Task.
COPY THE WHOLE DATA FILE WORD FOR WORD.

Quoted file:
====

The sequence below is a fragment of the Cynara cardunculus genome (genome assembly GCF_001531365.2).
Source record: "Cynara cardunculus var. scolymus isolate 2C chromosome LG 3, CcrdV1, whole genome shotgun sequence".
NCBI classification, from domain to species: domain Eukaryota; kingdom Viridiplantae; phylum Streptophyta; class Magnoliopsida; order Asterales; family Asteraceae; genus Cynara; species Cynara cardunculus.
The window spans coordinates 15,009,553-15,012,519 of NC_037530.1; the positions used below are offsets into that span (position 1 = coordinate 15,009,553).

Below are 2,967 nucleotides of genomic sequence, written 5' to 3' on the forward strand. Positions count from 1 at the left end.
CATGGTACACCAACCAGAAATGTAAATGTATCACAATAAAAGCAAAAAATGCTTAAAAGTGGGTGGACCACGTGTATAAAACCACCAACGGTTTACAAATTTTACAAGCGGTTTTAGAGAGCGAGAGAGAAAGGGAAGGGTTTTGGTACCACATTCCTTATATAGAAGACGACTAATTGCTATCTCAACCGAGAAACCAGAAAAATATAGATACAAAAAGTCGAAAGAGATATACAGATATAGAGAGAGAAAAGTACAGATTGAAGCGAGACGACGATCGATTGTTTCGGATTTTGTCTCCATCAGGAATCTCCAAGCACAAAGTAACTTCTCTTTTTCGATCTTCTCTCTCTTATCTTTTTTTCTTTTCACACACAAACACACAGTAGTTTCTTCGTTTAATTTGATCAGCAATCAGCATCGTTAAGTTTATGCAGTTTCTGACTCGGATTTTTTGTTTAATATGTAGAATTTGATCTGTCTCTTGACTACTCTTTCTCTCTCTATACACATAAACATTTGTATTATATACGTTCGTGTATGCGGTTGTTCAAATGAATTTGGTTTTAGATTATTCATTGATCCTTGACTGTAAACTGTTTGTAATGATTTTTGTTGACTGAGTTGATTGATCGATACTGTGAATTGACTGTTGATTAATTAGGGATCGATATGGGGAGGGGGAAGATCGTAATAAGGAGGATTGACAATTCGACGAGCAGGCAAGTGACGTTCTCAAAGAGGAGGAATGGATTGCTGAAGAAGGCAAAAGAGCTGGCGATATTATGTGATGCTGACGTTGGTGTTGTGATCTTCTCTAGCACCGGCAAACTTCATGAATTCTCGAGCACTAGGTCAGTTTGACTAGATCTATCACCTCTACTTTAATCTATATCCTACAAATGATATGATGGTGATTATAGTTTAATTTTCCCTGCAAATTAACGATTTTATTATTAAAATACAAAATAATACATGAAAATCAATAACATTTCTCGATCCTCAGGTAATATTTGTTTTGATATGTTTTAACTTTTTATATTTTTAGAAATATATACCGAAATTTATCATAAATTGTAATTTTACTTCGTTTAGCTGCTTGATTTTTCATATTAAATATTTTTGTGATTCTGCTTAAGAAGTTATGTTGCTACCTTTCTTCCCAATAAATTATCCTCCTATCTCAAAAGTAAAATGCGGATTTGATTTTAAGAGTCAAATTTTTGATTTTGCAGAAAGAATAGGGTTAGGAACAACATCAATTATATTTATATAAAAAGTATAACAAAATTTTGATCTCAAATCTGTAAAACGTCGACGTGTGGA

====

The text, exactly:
The sequence below is a fragment of the Cynara cardunculus genome (genome assembly GCF_001531365.2).
Source record: "Cynara cardunculus var. scolymus isolate 2C chromosome LG 3, CcrdV1, whole genome shotgun sequence".
NCBI classification, from domain to species: domain Eukaryota; kingdom Viridiplantae; phylum Streptophyta; class Magnoliopsida; order Asterales; family Asteraceae; genus Cynara; species Cynara cardunculus.
The window spans coordinates 15,009,553-15,012,519 of NC_037530.1; the positions used below are offsets into that span (position 1 = coordinate 15,009,553).

Below are 2,967 nucleotides of genomic sequence, written 5' to 3' on the forward strand. Positions count from 1 at the left end.
CATGGTACACCAACCAGAAATGTAAATGTATCACAATAAAAGCAAAAAATGCTTAAAAGTGGGTGGACCACGTGTATAAAACCACCAACGGTTTACAAATTTTACAAGCGGTTTTAGAGAGCGAGAGAGAAAGGGAAGGGTTTTGGTACCACATTCCTTATATAGAAGACGACTAATTGCTATCTCAACCGAGAAACCAGAAAAATATAGATACAAAAAGTCGAAAGAGATATACAGATATAGAGAGAGAAAAGTACAGATTGAAGCGAGACGACGATCGATTGTTTCGGATTTTGTCTCCATCAGGAATCTCCAAGCACAAAGTAACTTCTCTTTTTCGATCTTCTCTCTCTTATCTTTTTTTCTTTTCACACACAAACACACAGTAGTTTCTTCGTTTAATTTGATCAGCAATCAGCATCGTTAAGTTTATGCAGTTTCTGACTCGGATTTTTTGTTTAATATGTAGAATTTGATCTGTCTCTTGACTACTCTTTCTCTCTCTATACACATAAACATTTGTATTATATACGTTCGTGTATGCGGTTGTTCAAATGAATTTGGTTTTAGATTATTCATTGATCCTTGACTGTAAACTGTTTGTAATGATTTTTGTTGACTGAGTTGATTGATCGATACTGTGAATTGACTGTTGATTAATTAGGGATCGATATGGGGAGGGGGAAGATCGTAATAAGGAGGATTGACAATTCGACGAGCAGGCAAGTGACGTTCTCAAAGAGGAGGAATGGATTGCTGAAGAAGGCAAAAGAGCTGGCGATATTATGTGATGCTGACGTTGGTGTTGTGATCTTCTCTAGCACCGGCAAACTTCATGAATTCTCGAGCACTAGGTCAGTTTGACTAGATCTATCACCTCTACTTTAATCTATATCCTACAAATGATATGATGGTGATTATAGTTTAATTTTCCCTGCAAATTAACGATTTTATTATTAAAATACAAAATAATACATGAAAATCAATAACATTTCTCGATCCTCAGGTAATATTTGTTTTGATATGTTTTAACTTTTTATATTTTTAGAAATATATACCGAAATTTATCATAAATTGTAATTTTACTTCGTTTAGCTGCTTGATTTTTCATATTAAATATTTTTGTGATTCTGCTTAAGAAGTTATGTTGCTACCTTTCTTCCCAATAAATTATCCTCCTATCTCAAAAGTAAAATGCGGATTTGATTTTAAGAGTCAAATTTTTGATTTTGCAGAAAGAATAGGGTTAGGAACAACATCAATTATATTTATATAAAAAGTATAACAAAATTTTGATCTCAAATCTGTAAAACGTCGACGTGTGGA